While in exile, protesting against the pressure put on his family, Sakharov is thrice forced to resort to the means of hunger strikes for many days.
A 17-day hunger-strike together with Elena Bonner. He demands that Elizaveta (Liza) Alexeyeva, the fiancé of his stepson, Alexei Semyonov, be permitted to travel abroad to rejoin her fiancé, who had earlier emigrated to the US. Liza is released.
Start of an open-ended hunger strike demanding permission for his wife to travel abroad for complicated heart surgery. Fasts for 26 days. Compulsory hospitalization, forced feeding.
Resumption of the open-ended hunger strike with the same demands. Once again compulsory hospitalization and forced feeding. Ends the hunger strike after learning that the authorities have met him halfway. The total duration of the hunger strike is 178 days.
In April 1985, Mikhail Gorbachev is chosen as General Secretary of the Central Committee of the CPSU.

The structural crisis of the Soviet system becomes more and more apparent. Gorbachev rapidly declares himself as an advocate of reform.
On July 29, 1985, Sakharov, while in the hospital, sends Gorbachev a letter. Fearing for his wife's life, he once again asks to allow her abroad for treatment and even promises to “cease public statements, except for exceptional situations”. This request was successful.
Elena Bonner obtains the opportunity to travel to the US, but after the operation on her heart, she announces her decision to return to Gorky. On the way home, she visits several European countries where the heads of state receive her, thus emphasizing their solidarity with Sakharov's position.
Elena Bonner with British Prime Minister Margaret Thatcher. On Bonner's left are Tatyana Yankelevich, her daughter, and Alexei Semyonov, her son. May 1986  © Sakharov Archive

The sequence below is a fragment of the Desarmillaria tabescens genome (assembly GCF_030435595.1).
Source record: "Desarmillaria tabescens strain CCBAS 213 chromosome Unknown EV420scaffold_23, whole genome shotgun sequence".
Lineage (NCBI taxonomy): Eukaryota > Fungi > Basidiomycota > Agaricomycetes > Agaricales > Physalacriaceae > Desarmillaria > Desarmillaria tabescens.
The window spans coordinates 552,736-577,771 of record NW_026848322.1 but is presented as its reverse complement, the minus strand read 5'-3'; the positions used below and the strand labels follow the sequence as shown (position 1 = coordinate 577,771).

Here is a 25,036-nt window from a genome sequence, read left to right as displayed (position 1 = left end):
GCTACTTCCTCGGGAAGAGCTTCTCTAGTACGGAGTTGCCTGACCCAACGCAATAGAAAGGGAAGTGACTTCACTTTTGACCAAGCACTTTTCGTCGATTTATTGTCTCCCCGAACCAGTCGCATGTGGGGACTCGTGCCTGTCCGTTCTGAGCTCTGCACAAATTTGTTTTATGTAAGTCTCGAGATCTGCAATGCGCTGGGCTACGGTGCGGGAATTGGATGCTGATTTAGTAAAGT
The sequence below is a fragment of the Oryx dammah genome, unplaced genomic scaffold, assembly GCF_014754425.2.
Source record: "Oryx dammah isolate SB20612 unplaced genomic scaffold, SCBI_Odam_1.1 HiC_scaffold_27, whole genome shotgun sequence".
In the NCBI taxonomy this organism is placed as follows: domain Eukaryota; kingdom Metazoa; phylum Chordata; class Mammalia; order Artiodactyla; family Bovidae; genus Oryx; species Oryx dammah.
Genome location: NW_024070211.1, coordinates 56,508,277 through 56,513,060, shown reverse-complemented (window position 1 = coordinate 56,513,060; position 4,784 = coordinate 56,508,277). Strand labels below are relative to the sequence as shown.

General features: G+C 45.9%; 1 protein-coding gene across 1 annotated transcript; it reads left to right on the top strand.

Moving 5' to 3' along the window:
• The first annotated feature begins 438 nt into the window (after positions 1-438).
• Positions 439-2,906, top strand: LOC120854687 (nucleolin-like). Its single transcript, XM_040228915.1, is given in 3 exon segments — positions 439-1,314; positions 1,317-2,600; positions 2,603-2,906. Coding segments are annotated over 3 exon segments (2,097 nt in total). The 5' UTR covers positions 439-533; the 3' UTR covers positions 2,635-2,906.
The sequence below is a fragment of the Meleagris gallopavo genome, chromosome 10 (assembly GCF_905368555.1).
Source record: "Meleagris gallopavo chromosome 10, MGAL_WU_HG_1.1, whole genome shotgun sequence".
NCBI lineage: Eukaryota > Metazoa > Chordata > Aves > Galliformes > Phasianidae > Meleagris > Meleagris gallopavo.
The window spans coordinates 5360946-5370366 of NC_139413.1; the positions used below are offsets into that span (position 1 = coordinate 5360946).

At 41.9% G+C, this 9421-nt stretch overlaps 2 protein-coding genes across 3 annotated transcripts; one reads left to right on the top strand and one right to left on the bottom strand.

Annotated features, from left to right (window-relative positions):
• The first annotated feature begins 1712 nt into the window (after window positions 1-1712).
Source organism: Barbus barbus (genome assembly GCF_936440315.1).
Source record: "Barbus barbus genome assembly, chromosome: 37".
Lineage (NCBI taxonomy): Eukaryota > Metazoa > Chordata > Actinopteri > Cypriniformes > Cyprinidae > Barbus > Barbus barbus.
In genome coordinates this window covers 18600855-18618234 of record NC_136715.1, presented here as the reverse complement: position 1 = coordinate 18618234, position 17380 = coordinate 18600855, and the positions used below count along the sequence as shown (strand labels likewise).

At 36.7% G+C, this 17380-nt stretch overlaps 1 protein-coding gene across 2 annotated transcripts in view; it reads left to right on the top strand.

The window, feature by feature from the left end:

While Sakharov is in exile, the campaign throughout the world in his defense does not cease.
A number of foreign universities award Sakharov honorable scientific degrees. Washington Square, where the Soviet embassy building is located, is renamed Sakharov Square.

President Francois Mitterrand of France, President Ronald Reagan of the United States and President Richard von Weizsäcker of the Federal Republic of Germany personally appeal to Soviet leaders to end the persecution of the world-famous scientist and defender of human rights and peace.
Demonstrations in support of Andrei Sakharov and Elena Bonner. Paris, 1985
Human rights defender Lev Kopelev speaks at a demonstration in defense of Sakharov in West Germany. 1985
On 15 December 1986, suddenly a phone was installed in the apartment of Sakharov.
Telephone in Sakharov's apartment in Gorky
The next day Gorbachev informs Sakharov in a telephone conversation about his release.
© Wojtek Laski / EastNews
© RAC / AP
Soon Andrei Sakharov and Elena Bonner return to Moscow.
On 23 December, they are met at the train station by nearly all the foreign journalists in Moscow.
The Soviet press was still banned from reporting on Sakharov's return, but the international community perceived the release of the disgraced human rights defender as a very important sign of change in the Soviet leadership's domestic political line.
Meeting of Sakharov and Bonner at the Yaroslavl Station. 23 December 1986.
© Boris Yurchenko/AP